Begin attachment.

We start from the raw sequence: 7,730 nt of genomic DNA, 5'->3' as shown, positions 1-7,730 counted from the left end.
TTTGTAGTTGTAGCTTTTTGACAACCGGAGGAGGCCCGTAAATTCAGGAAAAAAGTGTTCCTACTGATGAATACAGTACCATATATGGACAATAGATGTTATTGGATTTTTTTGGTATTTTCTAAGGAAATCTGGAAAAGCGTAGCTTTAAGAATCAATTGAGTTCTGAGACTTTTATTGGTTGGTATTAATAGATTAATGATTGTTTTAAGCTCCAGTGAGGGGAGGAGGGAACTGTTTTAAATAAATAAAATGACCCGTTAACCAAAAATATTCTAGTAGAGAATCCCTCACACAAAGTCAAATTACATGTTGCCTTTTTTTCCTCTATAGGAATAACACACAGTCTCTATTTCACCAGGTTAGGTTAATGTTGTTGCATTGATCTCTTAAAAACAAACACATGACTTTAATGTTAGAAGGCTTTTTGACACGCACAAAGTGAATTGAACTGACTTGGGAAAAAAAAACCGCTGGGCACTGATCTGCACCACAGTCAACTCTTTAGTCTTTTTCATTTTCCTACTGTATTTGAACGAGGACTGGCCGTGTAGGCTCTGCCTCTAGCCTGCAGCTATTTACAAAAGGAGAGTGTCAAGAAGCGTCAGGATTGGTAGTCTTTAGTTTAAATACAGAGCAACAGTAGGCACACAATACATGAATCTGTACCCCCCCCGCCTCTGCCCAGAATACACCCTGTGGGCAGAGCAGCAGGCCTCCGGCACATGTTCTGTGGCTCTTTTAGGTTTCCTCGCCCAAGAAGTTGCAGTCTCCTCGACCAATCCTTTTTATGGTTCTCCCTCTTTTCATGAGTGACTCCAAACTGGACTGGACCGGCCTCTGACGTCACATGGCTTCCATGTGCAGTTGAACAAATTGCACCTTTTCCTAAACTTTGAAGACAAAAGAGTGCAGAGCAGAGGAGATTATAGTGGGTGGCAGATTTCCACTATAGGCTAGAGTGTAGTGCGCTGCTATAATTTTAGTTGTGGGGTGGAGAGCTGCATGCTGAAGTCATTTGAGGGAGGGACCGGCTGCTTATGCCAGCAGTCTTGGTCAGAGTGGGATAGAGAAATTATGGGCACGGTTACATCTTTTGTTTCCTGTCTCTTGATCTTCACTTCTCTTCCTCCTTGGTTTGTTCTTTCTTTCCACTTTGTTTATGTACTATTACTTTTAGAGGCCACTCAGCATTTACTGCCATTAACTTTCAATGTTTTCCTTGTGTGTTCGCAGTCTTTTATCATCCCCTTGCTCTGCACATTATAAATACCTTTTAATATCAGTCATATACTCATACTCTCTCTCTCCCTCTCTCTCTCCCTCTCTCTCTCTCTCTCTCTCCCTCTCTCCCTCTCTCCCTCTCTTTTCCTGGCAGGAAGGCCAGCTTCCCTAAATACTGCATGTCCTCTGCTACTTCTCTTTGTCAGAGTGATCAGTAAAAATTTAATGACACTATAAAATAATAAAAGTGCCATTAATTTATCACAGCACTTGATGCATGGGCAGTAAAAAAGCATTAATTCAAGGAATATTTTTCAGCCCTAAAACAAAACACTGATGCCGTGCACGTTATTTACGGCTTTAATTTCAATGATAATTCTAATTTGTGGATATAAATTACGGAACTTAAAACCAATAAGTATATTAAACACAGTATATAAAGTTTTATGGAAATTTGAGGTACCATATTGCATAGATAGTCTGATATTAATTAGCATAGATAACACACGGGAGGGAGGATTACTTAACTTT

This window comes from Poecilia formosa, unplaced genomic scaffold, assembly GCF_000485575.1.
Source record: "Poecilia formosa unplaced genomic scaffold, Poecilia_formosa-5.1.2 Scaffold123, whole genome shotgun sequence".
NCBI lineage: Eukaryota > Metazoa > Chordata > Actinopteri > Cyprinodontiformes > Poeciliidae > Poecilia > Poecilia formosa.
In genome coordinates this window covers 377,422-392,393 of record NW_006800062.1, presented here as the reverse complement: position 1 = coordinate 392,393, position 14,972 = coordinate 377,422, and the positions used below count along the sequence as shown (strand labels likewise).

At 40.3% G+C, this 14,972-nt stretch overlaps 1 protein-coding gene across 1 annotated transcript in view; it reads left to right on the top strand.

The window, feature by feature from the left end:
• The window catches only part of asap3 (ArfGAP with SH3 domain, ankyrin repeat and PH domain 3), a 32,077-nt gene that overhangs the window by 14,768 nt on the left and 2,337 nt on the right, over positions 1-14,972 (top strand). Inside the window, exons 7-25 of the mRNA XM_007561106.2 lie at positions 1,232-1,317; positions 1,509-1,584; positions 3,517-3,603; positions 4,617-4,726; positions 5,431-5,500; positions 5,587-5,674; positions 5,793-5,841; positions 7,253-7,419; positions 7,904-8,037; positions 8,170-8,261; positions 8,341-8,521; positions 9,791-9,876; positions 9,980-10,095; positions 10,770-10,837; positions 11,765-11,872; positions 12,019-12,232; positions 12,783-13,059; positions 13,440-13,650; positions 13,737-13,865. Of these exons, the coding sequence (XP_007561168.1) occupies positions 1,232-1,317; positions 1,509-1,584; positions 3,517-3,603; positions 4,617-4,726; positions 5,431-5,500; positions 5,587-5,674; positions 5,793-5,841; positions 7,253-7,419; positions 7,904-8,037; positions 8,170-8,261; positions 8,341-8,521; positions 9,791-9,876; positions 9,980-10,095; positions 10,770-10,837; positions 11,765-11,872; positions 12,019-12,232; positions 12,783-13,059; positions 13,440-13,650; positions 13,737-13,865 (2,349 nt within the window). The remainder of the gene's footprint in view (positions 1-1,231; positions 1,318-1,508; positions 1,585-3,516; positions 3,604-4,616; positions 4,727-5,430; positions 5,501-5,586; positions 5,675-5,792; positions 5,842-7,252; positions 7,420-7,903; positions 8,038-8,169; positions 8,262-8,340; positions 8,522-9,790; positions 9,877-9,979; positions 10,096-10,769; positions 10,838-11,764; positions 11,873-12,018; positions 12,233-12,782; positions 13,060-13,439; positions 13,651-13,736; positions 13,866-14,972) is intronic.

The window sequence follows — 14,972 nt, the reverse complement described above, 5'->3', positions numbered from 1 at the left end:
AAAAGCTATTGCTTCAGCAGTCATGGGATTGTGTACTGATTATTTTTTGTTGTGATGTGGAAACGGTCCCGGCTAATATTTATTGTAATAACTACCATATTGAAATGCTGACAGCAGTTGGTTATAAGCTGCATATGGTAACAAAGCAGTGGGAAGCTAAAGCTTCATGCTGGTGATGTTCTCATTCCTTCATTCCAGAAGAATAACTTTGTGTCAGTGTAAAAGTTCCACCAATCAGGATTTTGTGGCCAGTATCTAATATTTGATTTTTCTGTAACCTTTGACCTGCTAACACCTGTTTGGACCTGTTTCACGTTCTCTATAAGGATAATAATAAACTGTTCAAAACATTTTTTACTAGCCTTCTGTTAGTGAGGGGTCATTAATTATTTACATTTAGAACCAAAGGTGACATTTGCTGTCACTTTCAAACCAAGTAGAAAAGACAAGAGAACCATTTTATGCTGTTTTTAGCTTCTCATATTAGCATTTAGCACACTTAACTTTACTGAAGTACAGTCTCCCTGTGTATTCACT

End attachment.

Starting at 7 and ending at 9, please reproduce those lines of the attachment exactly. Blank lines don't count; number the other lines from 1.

At 40.3% G+C, this 14,972-nt stretch overlaps 1 protein-coding gene across 1 annotated transcript in view; it reads left to right on the top strand.

The window, feature by feature from the left end:
• The window catches only part of asap3 (ArfGAP with SH3 domain, ankyrin repeat and PH domain 3), a 32,077-nt gene that overhangs the window by 14,768 nt on the left and 2,337 nt on the right, over positions 1-14,972 (top strand). Inside the window, exons 7-25 of the mRNA XM_007561106.2 lie at positions 1,232-1,317; positions 1,509-1,584; positions 3,517-3,603; positions 4,617-4,726; positions 5,431-5,500; positions 5,587-5,674; positions 5,793-5,841; positions 7,253-7,419; positions 7,904-8,037; positions 8,170-8,261; positions 8,341-8,521; positions 9,791-9,876; positions 9,980-10,095; positions 10,770-10,837; positions 11,765-11,872; positions 12,019-12,232; positions 12,783-13,059; positions 13,440-13,650; positions 13,737-13,865. Of these exons, the coding sequence (XP_007561168.1) occupies positions 1,232-1,317; positions 1,509-1,584; positions 3,517-3,603; positions 4,617-4,726; positions 5,431-5,500; positions 5,587-5,674; positions 5,793-5,841; positions 7,253-7,419; positions 7,904-8,037; positions 8,170-8,261; positions 8,341-8,521; positions 9,791-9,876; positions 9,980-10,095; positions 10,770-10,837; positions 11,765-11,872; positions 12,019-12,232; positions 12,783-13,059; positions 13,440-13,650; positions 13,737-13,865 (2,349 nt within the window). The remainder of the gene's footprint in view (positions 1-1,231; positions 1,318-1,508; positions 1,585-3,516; positions 3,604-4,616; positions 4,727-5,430; positions 5,501-5,586; positions 5,675-5,792; positions 5,842-7,252; positions 7,420-7,903; positions 8,038-8,169; positions 8,262-8,340; positions 8,522-9,790; positions 9,877-9,979; positions 10,096-10,769; positions 10,838-11,764; positions 11,873-12,018; positions 12,233-12,782; positions 13,060-13,439; positions 13,651-13,736; positions 13,866-14,972) is intronic.